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    Cesarean Section in Multiple Pregnancy

    Cesarean Section in Multiple Pregnancy

    A cesarean section (C-section) makes it possible to deliver a fetus through an incision in a woman's abdomen and uterus.

    Multiple pregnancies usually require a cesarean delivery. But for twin births, vaginal delivery may be an option.

    Reasons to have cesarean delivery for a multiple pregnancy

    You may need a cesarean delivery if:

    • You have three or more fetuses.
    • A fetus is breech or crosswise (transverse) . (A first-born breech is delivered by cesarean; a second-born breech after a vaginally delivered first-born can sometimes be delivered vaginally.)
    • A fetus weighs less than 2000 g.
    • You have locking twins .
    • You have twins that are joined by any part of the body (conjoined).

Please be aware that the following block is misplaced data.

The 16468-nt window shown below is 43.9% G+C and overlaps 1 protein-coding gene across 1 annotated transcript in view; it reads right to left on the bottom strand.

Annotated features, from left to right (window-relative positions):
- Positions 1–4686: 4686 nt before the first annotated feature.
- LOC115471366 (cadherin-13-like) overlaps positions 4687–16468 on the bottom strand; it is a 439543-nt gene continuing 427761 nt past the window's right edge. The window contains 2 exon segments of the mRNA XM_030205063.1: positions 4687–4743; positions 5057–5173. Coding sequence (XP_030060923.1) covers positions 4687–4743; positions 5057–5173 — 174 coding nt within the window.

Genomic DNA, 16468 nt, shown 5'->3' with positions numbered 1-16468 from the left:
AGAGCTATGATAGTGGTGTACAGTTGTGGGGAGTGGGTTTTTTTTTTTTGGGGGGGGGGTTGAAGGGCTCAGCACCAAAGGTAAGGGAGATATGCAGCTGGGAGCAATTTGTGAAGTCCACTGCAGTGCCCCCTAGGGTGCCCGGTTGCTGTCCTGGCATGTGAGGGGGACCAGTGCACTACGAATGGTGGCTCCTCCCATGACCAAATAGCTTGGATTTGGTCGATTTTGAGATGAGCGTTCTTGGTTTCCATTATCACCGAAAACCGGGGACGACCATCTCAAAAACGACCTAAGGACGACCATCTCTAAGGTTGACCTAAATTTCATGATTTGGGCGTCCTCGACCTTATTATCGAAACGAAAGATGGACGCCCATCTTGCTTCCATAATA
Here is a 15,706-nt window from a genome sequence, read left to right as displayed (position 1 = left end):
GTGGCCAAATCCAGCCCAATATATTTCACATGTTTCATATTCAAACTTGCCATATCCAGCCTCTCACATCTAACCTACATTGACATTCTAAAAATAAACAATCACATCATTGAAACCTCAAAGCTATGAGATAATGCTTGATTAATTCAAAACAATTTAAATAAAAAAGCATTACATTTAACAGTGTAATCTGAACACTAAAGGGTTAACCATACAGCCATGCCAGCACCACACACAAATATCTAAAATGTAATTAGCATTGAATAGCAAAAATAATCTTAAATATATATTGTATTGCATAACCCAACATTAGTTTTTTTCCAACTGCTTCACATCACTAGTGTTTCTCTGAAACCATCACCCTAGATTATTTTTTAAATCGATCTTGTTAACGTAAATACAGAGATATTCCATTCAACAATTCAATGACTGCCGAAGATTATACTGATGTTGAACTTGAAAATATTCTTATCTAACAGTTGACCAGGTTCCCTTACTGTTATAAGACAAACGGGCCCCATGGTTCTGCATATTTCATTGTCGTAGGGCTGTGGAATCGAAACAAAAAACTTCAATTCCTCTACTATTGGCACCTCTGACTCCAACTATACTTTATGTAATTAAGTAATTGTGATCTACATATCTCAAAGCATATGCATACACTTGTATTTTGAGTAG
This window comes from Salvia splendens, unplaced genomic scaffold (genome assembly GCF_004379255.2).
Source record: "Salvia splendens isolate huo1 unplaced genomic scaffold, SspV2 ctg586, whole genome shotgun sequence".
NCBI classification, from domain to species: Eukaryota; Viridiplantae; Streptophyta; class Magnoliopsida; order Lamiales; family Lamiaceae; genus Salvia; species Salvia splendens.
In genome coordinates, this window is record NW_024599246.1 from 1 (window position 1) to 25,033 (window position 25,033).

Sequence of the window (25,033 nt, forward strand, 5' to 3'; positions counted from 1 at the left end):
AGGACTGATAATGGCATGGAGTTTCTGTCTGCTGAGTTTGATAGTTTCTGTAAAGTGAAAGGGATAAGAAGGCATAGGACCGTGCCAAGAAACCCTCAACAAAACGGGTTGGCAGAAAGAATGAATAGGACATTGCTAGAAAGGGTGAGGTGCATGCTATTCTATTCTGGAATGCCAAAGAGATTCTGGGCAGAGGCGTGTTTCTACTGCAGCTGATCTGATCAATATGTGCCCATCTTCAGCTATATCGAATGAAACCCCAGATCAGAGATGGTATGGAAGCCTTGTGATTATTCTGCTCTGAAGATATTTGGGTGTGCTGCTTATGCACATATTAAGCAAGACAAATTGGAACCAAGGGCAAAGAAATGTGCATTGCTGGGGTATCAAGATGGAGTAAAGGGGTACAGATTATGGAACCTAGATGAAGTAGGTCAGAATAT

• You have twins that share one amniotic sac (monoamniotic twins), because of the risk that the cords will get tangled.
    • There are signs of fetal distress, such as a very rapid or very slow heart rate.
    • There is a problem with the placenta.
    • Your cervix has not dilated over time despite adequate uterine contractions.
    • The uterus is overstretched and cannot contract enough during labor (uterine inertia), making labor long and difficult.

    A twin vaginal birth after one previous cesarean (VBAC) is sometimes considered a safe choice. For more information, see the topic Vaginal Birth After Cesarean (VBAC).

    A cesarean section is a surgical operation, and recovery is longer than after a routine vaginal delivery. You will need extra help while recovering.

    For more information on cesarean section, see the topic Cesarean Section.

    ByHealthwise Staff
    Primary Medical Reviewer Sarah Marshall, MD - Family Medicine
    Kathleen Romito, MD - Family Medicine
    Adam Husney, MD - Family Medicine
    Specialist Medical Reviewer William Gilbert, MD - Maternal and Fetal Medicine

    Current as ofMay 30, 2016

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